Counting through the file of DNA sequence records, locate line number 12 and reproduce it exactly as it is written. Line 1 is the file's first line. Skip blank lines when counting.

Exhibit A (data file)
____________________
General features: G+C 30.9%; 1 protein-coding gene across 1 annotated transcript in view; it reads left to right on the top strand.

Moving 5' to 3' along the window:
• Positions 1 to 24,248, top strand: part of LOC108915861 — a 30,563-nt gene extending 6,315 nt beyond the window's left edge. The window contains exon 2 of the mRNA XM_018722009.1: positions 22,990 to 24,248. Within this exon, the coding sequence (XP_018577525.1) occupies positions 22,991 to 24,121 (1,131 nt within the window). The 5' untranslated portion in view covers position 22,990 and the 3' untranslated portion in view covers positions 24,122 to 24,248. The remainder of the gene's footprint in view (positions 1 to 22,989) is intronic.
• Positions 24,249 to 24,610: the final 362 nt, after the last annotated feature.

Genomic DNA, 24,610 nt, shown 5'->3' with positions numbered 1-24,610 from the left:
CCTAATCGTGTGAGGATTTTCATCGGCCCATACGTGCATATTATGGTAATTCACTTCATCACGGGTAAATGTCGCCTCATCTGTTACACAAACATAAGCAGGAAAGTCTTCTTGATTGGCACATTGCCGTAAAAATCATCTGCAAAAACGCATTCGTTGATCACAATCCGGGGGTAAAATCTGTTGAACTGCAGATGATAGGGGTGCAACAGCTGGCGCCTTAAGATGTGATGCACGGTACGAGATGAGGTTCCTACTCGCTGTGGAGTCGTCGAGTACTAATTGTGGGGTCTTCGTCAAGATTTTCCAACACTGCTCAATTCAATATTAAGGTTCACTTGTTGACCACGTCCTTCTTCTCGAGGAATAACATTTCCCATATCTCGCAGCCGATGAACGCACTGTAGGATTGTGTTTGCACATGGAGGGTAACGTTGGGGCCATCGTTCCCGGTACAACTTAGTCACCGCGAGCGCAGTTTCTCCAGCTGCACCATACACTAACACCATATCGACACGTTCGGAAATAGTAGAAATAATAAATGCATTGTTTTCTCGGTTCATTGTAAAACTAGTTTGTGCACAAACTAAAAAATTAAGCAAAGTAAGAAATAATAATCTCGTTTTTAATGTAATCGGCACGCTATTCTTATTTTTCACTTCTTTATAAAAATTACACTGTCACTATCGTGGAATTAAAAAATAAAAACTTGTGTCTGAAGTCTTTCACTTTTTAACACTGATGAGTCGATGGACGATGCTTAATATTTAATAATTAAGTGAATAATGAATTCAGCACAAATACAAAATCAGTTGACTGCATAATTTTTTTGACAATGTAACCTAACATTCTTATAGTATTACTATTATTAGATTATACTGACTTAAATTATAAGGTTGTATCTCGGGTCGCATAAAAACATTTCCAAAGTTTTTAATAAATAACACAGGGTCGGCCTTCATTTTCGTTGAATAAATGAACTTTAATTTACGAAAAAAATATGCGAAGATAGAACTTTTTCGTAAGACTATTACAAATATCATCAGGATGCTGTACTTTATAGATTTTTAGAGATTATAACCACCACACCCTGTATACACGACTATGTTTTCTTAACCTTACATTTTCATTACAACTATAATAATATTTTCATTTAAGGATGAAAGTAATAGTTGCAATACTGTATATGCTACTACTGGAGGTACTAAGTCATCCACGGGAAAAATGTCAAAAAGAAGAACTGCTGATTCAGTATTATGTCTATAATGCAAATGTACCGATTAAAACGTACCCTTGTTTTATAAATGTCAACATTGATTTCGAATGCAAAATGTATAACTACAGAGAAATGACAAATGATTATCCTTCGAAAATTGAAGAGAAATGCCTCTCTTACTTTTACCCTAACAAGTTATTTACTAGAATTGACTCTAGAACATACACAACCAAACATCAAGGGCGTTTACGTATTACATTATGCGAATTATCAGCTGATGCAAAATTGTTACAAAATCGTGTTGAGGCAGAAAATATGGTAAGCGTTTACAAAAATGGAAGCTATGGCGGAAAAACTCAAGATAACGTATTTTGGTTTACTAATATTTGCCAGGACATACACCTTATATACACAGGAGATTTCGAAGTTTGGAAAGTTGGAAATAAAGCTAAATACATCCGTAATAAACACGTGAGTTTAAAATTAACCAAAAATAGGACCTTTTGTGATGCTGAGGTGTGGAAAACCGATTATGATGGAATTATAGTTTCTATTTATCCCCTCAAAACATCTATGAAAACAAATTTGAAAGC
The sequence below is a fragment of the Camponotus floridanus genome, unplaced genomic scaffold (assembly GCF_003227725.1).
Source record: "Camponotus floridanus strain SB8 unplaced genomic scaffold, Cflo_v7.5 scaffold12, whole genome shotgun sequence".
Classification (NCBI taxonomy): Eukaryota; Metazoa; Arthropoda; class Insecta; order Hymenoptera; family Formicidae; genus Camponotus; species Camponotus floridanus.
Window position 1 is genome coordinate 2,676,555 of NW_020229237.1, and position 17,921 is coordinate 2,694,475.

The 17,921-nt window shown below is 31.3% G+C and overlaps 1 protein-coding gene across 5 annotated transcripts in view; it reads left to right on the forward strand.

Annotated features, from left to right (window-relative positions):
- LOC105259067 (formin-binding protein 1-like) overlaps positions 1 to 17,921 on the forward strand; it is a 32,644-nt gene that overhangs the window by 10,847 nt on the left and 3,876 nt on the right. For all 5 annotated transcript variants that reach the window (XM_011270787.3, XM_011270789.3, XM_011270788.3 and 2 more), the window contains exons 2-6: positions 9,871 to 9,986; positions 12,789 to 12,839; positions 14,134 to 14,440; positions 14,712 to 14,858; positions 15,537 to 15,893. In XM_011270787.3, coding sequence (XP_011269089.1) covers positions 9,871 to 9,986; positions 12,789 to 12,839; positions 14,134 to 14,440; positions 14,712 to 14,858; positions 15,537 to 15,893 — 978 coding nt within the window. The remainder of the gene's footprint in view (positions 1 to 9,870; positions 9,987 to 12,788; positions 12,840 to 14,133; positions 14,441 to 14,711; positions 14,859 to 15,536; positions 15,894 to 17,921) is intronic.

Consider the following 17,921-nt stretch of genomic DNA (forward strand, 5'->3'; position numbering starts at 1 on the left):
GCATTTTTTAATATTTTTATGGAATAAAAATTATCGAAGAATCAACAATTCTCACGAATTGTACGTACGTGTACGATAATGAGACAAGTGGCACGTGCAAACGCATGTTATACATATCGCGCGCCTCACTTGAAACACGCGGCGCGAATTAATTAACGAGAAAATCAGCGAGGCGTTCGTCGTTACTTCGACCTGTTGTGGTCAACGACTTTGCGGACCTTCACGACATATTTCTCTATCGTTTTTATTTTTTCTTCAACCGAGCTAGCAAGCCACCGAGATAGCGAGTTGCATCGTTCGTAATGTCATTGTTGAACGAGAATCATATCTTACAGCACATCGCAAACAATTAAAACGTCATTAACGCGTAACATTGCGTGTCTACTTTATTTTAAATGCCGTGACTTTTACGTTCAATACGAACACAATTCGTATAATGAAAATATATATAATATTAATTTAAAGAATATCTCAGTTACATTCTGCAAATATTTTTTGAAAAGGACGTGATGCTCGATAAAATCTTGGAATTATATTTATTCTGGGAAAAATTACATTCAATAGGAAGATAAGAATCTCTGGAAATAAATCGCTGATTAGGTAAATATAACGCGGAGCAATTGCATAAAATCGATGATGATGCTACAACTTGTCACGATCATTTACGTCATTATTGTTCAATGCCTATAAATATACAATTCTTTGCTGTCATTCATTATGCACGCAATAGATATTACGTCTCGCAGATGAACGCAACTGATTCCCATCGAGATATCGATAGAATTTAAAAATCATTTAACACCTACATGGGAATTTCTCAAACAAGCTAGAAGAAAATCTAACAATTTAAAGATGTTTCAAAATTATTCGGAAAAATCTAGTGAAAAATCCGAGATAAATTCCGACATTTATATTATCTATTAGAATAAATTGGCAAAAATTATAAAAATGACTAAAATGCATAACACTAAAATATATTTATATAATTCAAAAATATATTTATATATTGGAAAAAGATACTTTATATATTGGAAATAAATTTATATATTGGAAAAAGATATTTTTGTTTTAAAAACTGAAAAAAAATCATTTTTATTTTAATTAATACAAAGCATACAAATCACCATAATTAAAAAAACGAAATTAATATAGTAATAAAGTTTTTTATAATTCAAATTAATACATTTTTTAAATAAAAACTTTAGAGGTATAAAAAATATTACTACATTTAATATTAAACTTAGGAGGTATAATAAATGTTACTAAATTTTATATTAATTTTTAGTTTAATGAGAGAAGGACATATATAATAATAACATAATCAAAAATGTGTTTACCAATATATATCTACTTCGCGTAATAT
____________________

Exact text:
Annotated features, from left to right (window-relative positions):